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Title: Nation-ness, subjectivity, ethnography : a Polish-British case study
Author: Edginton, Elizabeth
Awarding Body: University of Strathclyde
Current Institution: University of Strathclyde
Date of Award: 2000
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This thesis is concerned with the relationship between nationness and subjectivity, and is based on nine months' ethnographic fieldwork in Poland. It pursues two main arguments: first, that postmodern ethnography should not only treat ethnographies as texts, but must also involve radical psychoanalytic questioning of the ethnographer as text; and secondly, that the modern occurrence of the nation and national identity can be explained by linking a Foucauldian epistemological analysis of the historical development of nation-ness to a Lacanian model of subjectivity. Chapter One comprises an autobiographical narrative about my interpretations of Poland in the 1980s. This exemplifies the argument in Chapter Two that post-modern ethnography should not only interrogate the temporal and historical assumptions of ethnographic texts, analyse their rhetoric, and foreground autobiographical material, but should also analyse the narratives of the ethnographer, reflecting rigorously on such factors in personal terms by drawing on psychoanalytic experience. Chapter Three provides an ethnographic account of Polish national identity in the mid-1990s, and is presented as a point of comparison with Chapter One in an attempt to avoid the impression of cultural stasis often otherwise created in synchronic approaches. In Chapter Four, I argue that macro- and micro- political approachesto nation-ness can usefully be integrated by articulating Foucault's epistemological analysis of culture with Lacan's structuralist analysis of the subject, and ask why nation-ness is a relatively modern phenomenon, and how and why subjects acquire national identity. In Chapter Five, I return to the key themes of the thesis and to two of its central metaphors - the Copernican Revolution and the Royal Castle in Warsaw - to suggest parallels between the construction and reconstruction of national, subjective, and ethnographic narratives, and to analyse why the relationship between these phenomena is currently undergoing change.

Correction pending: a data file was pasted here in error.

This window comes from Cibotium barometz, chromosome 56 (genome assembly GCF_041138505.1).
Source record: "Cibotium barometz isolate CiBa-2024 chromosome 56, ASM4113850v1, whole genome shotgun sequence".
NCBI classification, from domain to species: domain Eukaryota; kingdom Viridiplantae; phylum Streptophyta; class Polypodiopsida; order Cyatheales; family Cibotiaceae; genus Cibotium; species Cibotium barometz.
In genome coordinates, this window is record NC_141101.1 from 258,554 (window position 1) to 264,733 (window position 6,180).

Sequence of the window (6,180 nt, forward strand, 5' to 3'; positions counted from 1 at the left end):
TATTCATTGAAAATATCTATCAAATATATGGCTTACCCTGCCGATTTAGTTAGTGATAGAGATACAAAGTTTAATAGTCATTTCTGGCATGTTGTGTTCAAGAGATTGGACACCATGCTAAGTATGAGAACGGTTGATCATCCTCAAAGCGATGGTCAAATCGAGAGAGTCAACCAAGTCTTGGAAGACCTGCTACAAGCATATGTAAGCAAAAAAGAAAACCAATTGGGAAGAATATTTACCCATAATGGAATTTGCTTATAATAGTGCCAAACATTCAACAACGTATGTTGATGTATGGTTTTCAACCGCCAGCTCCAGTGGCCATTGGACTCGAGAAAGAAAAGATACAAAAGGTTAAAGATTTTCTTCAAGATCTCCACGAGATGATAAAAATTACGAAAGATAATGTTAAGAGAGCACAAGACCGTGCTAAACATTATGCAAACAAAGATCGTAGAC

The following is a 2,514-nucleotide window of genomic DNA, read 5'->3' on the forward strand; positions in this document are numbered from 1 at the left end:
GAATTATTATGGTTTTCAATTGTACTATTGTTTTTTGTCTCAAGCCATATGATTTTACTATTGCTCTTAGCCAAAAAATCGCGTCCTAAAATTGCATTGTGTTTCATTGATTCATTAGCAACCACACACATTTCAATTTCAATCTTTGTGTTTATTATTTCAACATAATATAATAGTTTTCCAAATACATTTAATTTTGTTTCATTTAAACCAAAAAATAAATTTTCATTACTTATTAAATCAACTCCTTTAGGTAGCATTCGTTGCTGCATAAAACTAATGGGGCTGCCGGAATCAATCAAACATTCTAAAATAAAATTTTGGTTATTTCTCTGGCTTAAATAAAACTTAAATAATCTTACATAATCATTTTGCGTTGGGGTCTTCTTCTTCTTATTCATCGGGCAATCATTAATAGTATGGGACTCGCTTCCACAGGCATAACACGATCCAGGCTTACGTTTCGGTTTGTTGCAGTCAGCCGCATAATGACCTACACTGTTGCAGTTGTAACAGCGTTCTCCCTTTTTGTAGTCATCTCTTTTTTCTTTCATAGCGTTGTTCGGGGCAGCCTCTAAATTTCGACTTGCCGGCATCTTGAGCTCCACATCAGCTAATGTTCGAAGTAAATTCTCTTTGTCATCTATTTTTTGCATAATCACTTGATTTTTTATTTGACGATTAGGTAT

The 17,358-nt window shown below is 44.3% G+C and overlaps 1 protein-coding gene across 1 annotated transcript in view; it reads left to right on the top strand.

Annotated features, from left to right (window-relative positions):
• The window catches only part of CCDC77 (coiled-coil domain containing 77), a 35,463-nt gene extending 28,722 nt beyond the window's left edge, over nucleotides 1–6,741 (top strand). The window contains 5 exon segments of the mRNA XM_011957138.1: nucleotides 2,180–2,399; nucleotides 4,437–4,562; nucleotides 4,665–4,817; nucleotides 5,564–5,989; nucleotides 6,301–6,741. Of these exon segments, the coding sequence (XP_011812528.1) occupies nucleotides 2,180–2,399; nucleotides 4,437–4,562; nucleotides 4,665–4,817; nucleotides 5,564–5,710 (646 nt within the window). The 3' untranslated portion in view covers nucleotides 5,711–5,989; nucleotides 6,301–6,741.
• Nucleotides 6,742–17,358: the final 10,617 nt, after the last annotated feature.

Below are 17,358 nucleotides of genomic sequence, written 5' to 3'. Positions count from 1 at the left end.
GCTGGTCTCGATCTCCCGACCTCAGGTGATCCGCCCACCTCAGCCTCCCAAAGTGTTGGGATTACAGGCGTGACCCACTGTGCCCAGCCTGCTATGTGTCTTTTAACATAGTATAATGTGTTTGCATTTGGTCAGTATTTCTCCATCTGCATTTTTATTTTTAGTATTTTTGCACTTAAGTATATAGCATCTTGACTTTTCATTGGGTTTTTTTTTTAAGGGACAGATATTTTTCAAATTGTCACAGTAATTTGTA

Supervisor: Not available Sponsor: Not available
Qualification Name: Thesis (Ph.D.) Qualification Level: Doctoral
EThOS ID:  DOI: Not available
Keywords: Poland Anthropology Folklore Political science Public administration